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This is How Africa Tweeted in 2015

A screenshot of a graph showing how Africa tweets.

A screenshot of a graph showing how Africa tweets.

Portland, a London-based communications agency, has analysed 1.6 billion geo-located tweets and the top 5,000 hashtags on the continent for the third “How Africa Tweets” report.

The report consists of 12 case studies touching on how Twitter relates to topics such as terrorism in Africa, the Ebola response, and economic development on the continent.

The company used the social media analysis tool Sysomos to collect and analyse the 5,000 top hashtags. However, it was unable to collect information on South Sudan and the Republic of Congo due to lack of data on social media.

“Our previous studies showed that Twitter in Africa was much more of a space for social interaction or frivolous banter. This study, our third, demonstrates that the platform is coming of age with the prevalence of serious debate about politics and government,” Mark Flanagan, Portland’s Senior Partner for Content and Digital Strategy is quoted in a press statement.

Key findings:

  • Nigeria, South Africa, Ethiopia, Burundi and Egypt were the most active in political conversations on Twitter.
  • Interest in politics transcends national borders. Hashtags about the Nigerian presidential elections and strife in Burundi were among some of the most popular and widespread hashtags across Africa.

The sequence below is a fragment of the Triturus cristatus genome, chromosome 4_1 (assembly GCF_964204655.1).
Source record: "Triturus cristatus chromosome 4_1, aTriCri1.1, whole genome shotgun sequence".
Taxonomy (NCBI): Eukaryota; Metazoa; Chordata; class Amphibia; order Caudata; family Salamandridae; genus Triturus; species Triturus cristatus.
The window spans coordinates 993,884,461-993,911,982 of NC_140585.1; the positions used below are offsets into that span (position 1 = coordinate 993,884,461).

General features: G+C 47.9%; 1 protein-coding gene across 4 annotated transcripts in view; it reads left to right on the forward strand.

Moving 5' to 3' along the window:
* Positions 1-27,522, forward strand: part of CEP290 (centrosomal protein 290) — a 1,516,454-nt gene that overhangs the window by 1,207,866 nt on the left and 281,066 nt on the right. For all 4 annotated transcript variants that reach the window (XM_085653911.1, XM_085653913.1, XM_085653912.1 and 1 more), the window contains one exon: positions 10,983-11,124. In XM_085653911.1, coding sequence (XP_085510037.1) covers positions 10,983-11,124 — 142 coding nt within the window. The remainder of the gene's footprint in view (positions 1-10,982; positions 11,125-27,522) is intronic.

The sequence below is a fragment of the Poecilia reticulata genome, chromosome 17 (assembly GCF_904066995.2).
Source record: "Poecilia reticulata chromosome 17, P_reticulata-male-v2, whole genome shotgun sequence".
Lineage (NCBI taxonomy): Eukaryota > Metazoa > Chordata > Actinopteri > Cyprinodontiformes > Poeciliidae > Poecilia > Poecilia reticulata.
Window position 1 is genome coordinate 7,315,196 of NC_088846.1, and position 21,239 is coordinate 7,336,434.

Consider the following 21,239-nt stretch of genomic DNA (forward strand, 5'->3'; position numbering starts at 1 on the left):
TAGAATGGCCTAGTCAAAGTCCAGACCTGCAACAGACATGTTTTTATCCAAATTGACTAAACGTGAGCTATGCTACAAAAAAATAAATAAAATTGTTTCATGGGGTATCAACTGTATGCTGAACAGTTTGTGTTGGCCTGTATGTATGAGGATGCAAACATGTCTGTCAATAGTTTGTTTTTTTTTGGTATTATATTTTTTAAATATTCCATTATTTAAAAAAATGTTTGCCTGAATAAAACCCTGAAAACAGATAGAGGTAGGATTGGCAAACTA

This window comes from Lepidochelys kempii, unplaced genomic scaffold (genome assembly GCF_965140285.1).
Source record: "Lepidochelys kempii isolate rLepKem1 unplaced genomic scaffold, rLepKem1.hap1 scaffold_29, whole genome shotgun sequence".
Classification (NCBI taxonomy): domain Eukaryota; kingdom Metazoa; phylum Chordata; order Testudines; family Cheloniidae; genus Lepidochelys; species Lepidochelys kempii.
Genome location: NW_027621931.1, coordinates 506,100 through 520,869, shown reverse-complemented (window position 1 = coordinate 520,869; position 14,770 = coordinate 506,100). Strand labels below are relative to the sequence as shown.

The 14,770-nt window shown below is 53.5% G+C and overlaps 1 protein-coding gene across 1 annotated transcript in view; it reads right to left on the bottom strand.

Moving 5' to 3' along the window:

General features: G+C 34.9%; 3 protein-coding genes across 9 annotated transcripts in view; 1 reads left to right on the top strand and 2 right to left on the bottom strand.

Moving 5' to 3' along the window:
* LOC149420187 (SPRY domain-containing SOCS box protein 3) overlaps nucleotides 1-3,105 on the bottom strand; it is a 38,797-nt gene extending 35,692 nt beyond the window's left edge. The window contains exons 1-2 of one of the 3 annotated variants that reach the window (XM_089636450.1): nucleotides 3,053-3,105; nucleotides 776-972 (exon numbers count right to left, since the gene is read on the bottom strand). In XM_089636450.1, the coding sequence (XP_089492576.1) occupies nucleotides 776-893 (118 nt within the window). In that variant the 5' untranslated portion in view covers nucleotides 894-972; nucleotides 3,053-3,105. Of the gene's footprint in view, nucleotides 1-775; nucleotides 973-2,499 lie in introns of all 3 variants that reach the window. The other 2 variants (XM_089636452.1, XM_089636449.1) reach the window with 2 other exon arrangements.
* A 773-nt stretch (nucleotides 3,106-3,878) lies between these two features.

• English is the most dominant language on Twitter in Africa. Of the top 5,000 hashtags that we analysed, 77% were tweeted in English. Other top languages like Arabic and French were tweeted significantly less – only 7% and 4% respectively.
  • Twitter in Africa is used distinctly less for commercial campaigns than in other parts of the world.
  • Egypt tweets the most out of any country in Africa, with 28% of all geolocated Twitter volume (amounting to 500 million tweets). Nigeria (360 million geolocated tweets), South Africa (325 million geolocated tweets), Kenya (125 million geolocated tweets) and Ghana (70 million geolocated tweets).
  • Rwanda was the only country that had its president, Paul Kagame, among the top ten hashtags on Twitter.

Some tweeps have been sharing key findings on Twitter using the hashtag #HowAfricaTweets.

The report has generally received positive response. However, Mwesigwa Daniel, a True Africa contributor, tweeted:

Responding to Reed Kramer tweet, Demba Kandeh, a Global Voices author, observed:

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